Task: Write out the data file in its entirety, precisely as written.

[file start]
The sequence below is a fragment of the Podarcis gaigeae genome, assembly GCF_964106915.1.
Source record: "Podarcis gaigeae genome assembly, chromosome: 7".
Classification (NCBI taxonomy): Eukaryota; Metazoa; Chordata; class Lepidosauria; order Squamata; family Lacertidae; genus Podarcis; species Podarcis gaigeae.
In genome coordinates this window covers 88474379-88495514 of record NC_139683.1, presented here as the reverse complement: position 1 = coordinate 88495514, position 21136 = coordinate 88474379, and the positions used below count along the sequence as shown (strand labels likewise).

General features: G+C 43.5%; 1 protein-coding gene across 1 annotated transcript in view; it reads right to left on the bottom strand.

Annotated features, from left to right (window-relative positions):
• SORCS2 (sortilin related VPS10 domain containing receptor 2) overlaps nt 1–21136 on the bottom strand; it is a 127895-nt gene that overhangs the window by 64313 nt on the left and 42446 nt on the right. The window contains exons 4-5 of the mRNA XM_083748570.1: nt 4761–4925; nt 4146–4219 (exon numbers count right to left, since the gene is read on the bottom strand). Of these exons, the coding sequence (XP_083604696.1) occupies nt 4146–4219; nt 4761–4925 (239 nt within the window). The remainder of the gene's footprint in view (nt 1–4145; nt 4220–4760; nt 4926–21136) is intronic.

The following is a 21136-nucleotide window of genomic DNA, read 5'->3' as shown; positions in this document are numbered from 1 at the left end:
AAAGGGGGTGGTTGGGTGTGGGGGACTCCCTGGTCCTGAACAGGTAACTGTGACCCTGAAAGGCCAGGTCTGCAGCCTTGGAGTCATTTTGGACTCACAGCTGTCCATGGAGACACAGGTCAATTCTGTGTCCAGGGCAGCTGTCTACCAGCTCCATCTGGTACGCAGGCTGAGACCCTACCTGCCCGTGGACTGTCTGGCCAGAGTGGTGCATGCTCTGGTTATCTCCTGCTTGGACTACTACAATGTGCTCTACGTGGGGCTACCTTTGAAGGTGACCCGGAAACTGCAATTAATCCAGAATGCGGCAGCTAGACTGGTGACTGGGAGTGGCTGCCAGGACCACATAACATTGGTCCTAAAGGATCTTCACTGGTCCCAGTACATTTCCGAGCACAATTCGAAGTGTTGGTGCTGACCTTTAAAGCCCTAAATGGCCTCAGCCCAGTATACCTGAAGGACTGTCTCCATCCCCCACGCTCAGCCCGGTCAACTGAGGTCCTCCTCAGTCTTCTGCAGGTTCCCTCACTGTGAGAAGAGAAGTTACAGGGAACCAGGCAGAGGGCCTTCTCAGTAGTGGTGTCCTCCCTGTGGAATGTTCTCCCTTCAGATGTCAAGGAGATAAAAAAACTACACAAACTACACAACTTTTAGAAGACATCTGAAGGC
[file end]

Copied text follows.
The sequence below is a fragment of the Podarcis gaigeae genome, assembly GCF_964106915.1.
Source record: "Podarcis gaigeae genome assembly, chromosome: 7".
Classification (NCBI taxonomy): Eukaryota; Metazoa; Chordata; class Lepidosauria; order Squamata; family Lacertidae; genus Podarcis; species Podarcis gaigeae.
In genome coordinates this window covers 88474379-88495514 of record NC_139683.1, presented here as the reverse complement: position 1 = coordinate 88495514, position 21136 = coordinate 88474379, and the positions used below count along the sequence as shown (strand labels likewise).

General features: G+C 43.5%; 1 protein-coding gene across 1 annotated transcript in view; it reads right to left on the bottom strand.

Annotated features, from left to right (window-relative positions):
• SORCS2 (sortilin related VPS10 domain containing receptor 2) overlaps nt 1–21136 on the bottom strand; it is a 127895-nt gene that overhangs the window by 64313 nt on the left and 42446 nt on the right. The window contains exons 4-5 of the mRNA XM_083748570.1: nt 4761–4925; nt 4146–4219 (exon numbers count right to left, since the gene is read on the bottom strand). Of these exons, the coding sequence (XP_083604696.1) occupies nt 4146–4219; nt 4761–4925 (239 nt within the window). The remainder of the gene's footprint in view (nt 1–4145; nt 4220–4760; nt 4926–21136) is intronic.

The following is a 21136-nucleotide window of genomic DNA, read 5'->3' as shown; positions in this document are numbered from 1 at the left end:
AAAGGGGGTGGTTGGGTGTGGGGGACTCCCTGGTCCTGAACAGGTAACTGTGACCCTGAAAGGCCAGGTCTGCAGCCTTGGAGTCATTTTGGACTCACAGCTGTCCATGGAGACACAGGTCAATTCTGTGTCCAGGGCAGCTGTCTACCAGCTCCATCTGGTACGCAGGCTGAGACCCTACCTGCCCGTGGACTGTCTGGCCAGAGTGGTGCATGCTCTGGTTATCTCCTGCTTGGACTACTACAATGTGCTCTACGTGGGGCTACCTTTGAAGGTGACCCGGAAACTGCAATTAATCCAGAATGCGGCAGCTAGACTGGTGACTGGGAGTGGCTGCCAGGACCACATAACATTGGTCCTAAAGGATCTTCACTGGTCCCAGTACATTTCCGAGCACAATTCGAAGTGTTGGTGCTGACCTTTAAAGCCCTAAATGGCCTCAGCCCAGTATACCTGAAGGACTGTCTCCATCCCCCACGCTCAGCCCGGTCAACTGAGGTCCTCCTCAGTCTTCTGCAGGTTCCCTCACTGTGAGAAGAGAAGTTACAGGGAACCAGGCAGAGGGCCTTCTCAGTAGTGGTGTCCTCCCTGTGGAATGTTCTCCCTTCAGATGTCAAGGAGATAAAAAAACTACACAAACTACACAACTTTTAGAAGACATCTGAAGGC